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Wednesday, 9 February, 2000, 21:48 GMT
Acting Welsh first secretary announced
Rhodri Morgan has been appointed temporary first secretary in the National Assembly, following the resignation of Alun Michael.
The Labour Party in Wales will now meet on Friday to set in motion its selection of a permanent replacement for Mr Michael - almost certainly Mr Morgan.
But Mr Morgan refused to be drawn. "I am an interim, care-taker leader but it means that there is somebody in charge of the Assembly over the long weekend," he said.
His appointment has been welcomed by Prime Minister Tony Blair.
"Rhodri Morgan has impressed everyone with the total loyalty he has shown to Alun especially in recent days.
"His record in government has also been highly effective," he said."
Opposition Assembly Members said a new face was vital to restore confidence in the Labour Party and the running of the National Assembly.
The 60-year-old MP and AM for Cardiff West was originally the grassroots members' choice as party leader when Labour voted in February 1999 to choose its leader in the Assembly.
He stood against Alun Michael, who was Prime Minister Tony Blair's choice for the top job in Wales.
Mr Michael had become Welsh Secretary in October 1998 when Ron Davies resigned following his "moment of madness" on Clapham Common.
But Mr Michael, until then a junior Home Office minister, was seen by some as having been "parachuted" into Wales by Labour's London headquarters.
The leadership election process which followed involved a complex electoral college system and became a bitter and divisive battle within the Labour party in Wales.
During the campaign, Mr Morgan stressed his independent credentials.
"The issue of leadership is very important. My belief is that I am running for the leadership of the Welsh Assembly, while Alun Michael is running for the followership of the Welsh Assembly.
"The Alun Michael campaign has been sponsored from Downing Street. It is quite clear that what he is going for is the coat tails of Tony Blair; that is followership, not leadership," he said.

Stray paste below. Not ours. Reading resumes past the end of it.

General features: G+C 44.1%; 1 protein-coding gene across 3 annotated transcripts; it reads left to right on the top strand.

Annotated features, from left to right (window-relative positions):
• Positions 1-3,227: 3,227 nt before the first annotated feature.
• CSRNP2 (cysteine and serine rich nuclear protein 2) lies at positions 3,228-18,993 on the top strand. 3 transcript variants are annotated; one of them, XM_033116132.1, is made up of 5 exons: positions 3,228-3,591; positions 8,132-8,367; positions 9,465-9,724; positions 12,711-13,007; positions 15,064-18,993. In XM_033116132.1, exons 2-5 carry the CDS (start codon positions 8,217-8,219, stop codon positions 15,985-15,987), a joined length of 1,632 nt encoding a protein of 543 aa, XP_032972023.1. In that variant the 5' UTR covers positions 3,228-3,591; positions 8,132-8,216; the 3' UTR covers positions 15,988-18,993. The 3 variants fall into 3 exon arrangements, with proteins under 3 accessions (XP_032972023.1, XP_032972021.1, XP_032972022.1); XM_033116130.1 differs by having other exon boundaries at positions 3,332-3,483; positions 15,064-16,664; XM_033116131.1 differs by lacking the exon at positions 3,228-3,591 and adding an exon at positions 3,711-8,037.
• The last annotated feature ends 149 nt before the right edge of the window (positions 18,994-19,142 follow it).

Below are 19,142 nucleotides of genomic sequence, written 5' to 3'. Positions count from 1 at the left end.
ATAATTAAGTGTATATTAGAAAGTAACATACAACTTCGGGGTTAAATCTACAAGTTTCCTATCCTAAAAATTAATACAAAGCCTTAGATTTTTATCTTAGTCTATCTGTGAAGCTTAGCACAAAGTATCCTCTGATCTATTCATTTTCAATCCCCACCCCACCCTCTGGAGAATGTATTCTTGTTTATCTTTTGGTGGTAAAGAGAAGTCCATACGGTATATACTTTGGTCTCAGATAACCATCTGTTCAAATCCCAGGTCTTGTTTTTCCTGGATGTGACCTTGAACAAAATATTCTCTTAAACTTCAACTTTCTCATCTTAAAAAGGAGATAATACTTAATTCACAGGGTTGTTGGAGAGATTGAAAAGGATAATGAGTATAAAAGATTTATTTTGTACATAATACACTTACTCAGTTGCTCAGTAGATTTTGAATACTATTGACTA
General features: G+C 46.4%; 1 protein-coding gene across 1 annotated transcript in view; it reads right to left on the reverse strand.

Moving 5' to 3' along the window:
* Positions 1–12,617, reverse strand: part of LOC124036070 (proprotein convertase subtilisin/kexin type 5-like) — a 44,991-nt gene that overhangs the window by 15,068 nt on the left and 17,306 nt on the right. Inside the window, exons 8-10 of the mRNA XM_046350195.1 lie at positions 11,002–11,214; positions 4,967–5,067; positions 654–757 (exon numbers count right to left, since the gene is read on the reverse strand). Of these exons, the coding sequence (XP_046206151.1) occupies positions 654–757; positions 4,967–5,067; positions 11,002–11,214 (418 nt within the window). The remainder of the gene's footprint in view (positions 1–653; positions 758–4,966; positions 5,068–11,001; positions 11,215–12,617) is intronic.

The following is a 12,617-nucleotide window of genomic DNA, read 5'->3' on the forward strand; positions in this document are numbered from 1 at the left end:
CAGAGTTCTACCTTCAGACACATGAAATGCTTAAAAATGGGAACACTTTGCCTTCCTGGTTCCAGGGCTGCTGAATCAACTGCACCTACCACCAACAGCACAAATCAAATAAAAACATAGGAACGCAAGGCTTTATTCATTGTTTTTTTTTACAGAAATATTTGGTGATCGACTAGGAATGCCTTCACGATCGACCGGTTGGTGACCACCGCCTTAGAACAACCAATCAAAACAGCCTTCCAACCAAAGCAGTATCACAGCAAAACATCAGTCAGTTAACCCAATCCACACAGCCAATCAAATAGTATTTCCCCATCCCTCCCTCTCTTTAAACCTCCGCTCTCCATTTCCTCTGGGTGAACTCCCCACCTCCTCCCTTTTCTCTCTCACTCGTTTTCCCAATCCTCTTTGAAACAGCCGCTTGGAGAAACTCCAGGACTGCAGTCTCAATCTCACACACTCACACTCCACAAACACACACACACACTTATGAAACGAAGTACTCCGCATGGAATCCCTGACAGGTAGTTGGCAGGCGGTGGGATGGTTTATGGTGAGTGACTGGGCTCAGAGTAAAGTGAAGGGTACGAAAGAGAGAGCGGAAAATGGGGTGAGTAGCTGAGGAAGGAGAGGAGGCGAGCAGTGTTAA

Eventually, Mr Michael won by a five percent margin, but only thanks to the use of union block votes cast in his favour without a ballot of members.
Rhodri Morgan had won the overwhelming backing of the ordinary Labour members in a one-person-one vote ballot.
Born in 1939, the son of a professor of Welsh, Mr Morgan was educated at Oxford and Harvard and then worked as a civil servant for the Department of Trade and Industry and as a senior council officer.
He was head of the European Commission in Wales, and became MP for Cardiff West in 1987.
A prominent backbencher, he also had spells as Opposition spokesman on energy (1988-92) and as one of the shadow ministers for Wales (1992-97).
In the 1997 Labour landslide, he was joined in the Commons by his wife Julie, who became MP for Cardiff North.
In 1998, he came to prominence when, as chairman of the Commons Select Committee on Public Administration, he produced a report on the role of "spin doctors".
He was named "Interrogator of the Year" for his tenacious questioning of Alastair Campbell, Mr Blair's Press Secretary.
For those not already aware of Mr Morgan's profile in Wales, that incident displayed the acute academic's mind behind his amiable manner.
Within Wales, Mr Morgan, who is a fluent Welsh-speaker, is widely seen as commanding a credibility both with the public and with the Labour membership which Mr Michael lacks.
This was demonstrated in the National Assembly elections last May, when Mr Morgan's personal vote remained buoyant on a day when the party performed dismally in many of its traditional strongholds.
Having been gracious in his defeat in the leadership battle with Mr Michael, he was rewarded with the post of Economic Development Secretary in the Assembly, overseeing Wales's business and industry affairs.
The huge issue of Objective One regeneration aid for Wales quickly emerged as his most challenging priority.
In the shadow of the ongoing farming crisis in Wales, unrest grew among the Opposition parties over the issue of match-funding from the Treasury for all the £1.2bn of Objective One money earmarked for Wales.
This was the issue which has led to the vote of no-confidence in Mr Michael, and which has opened the door of opportunity once more to Mr Morgan.
Mr Morgan's ability to appeal to both the party intellectual and man in the street could prove invaluable in uniting a party in Wales facing possible turmoil.
In his own words, Mr Morgan has strong self-belief in taking on the full-time role of First Secretary: "I am the people's tribune type of person with communication skills which span Oxford and Harvard on one side and any pub in Wales on the other."
"Nobody has served an apprenticeship like mine."
Links to other Wales stories are at the foot of the page.
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